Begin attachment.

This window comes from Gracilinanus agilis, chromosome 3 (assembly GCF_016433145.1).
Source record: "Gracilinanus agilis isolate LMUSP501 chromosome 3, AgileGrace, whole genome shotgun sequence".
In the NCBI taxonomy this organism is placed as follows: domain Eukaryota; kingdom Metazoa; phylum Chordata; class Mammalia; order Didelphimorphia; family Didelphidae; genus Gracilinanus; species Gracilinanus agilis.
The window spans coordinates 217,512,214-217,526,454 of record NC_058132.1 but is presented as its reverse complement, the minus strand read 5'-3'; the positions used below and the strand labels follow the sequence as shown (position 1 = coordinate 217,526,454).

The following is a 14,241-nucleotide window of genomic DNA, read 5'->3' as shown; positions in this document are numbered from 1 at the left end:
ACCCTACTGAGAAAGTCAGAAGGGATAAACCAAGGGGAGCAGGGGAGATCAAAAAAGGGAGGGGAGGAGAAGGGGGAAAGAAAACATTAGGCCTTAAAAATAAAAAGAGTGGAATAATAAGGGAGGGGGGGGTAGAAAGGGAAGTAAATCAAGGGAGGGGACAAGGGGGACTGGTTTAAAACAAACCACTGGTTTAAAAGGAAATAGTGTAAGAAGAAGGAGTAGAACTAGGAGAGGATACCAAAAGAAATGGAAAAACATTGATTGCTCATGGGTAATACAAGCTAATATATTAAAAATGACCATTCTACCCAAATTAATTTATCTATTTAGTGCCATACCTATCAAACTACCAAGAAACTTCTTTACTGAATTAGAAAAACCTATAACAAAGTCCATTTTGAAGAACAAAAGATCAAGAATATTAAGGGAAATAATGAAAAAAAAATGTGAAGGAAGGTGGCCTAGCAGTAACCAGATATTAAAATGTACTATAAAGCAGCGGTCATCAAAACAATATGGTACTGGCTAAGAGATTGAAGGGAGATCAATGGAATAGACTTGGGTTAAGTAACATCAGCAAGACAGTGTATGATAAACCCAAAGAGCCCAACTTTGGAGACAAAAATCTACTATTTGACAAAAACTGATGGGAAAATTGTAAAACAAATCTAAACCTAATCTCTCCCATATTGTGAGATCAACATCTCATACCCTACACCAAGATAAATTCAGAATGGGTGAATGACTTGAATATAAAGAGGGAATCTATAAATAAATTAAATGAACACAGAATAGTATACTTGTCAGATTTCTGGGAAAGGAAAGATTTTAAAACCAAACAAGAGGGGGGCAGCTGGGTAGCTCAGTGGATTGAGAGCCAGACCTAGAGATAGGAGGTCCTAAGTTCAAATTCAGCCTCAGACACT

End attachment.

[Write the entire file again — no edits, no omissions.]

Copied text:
This window comes from Gracilinanus agilis, chromosome 3 (assembly GCF_016433145.1).
Source record: "Gracilinanus agilis isolate LMUSP501 chromosome 3, AgileGrace, whole genome shotgun sequence".
In the NCBI taxonomy this organism is placed as follows: domain Eukaryota; kingdom Metazoa; phylum Chordata; class Mammalia; order Didelphimorphia; family Didelphidae; genus Gracilinanus; species Gracilinanus agilis.
The window spans coordinates 217,512,214-217,526,454 of record NC_058132.1 but is presented as its reverse complement, the minus strand read 5'-3'; the positions used below and the strand labels follow the sequence as shown (position 1 = coordinate 217,526,454).

The following is a 14,241-nucleotide window of genomic DNA, read 5'->3' as shown; positions in this document are numbered from 1 at the left end:
ACCCTACTGAGAAAGTCAGAAGGGATAAACCAAGGGGAGCAGGGGAGATCAAAAAAGGGAGGGGAGGAGAAGGGGGAAAGAAAACATTAGGCCTTAAAAATAAAAAGAGTGGAATAATAAGGGAGGGGGGGGTAGAAAGGGAAGTAAATCAAGGGAGGGGACAAGGGGGACTGGTTTAAAACAAACCACTGGTTTAAAAGGAAATAGTGTAAGAAGAAGGAGTAGAACTAGGAGAGGATACCAAAAGAAATGGAAAAACATTGATTGCTCATGGGTAATACAAGCTAATATATTAAAAATGACCATTCTACCCAAATTAATTTATCTATTTAGTGCCATACCTATCAAACTACCAAGAAACTTCTTTACTGAATTAGAAAAACCTATAACAAAGTCCATTTTGAAGAACAAAAGATCAAGAATATTAAGGGAAATAATGAAAAAAAAATGTGAAGGAAGGTGGCCTAGCAGTAACCAGATATTAAAATGTACTATAAAGCAGCGGTCATCAAAACAATATGGTACTGGCTAAGAGATTGAAGGGAGATCAATGGAATAGACTTGGGTTAAGTAACATCAGCAAGACAGTGTATGATAAACCCAAAGAGCCCAACTTTGGAGACAAAAATCTACTATTTGACAAAAACTGATGGGAAAATTGTAAAACAAATCTAAACCTAATCTCTCCCATATTGTGAGATCAACATCTCATACCCTACACCAAGATAAATTCAGAATGGGTGAATGACTTGAATATAAAGAGGGAATCTATAAATAAATTAAATGAACACAGAATAGTATACTTGTCAGATTTCTGGGAAAGGAAAGATTTTAAAACCAAACAAGAGGGGGGCAGCTGGGTAGCTCAGTGGATTGAGAGCCAGACCTAGAGATAGGAGGTCCTAAGTTCAAATTCAGCCTCAGACACT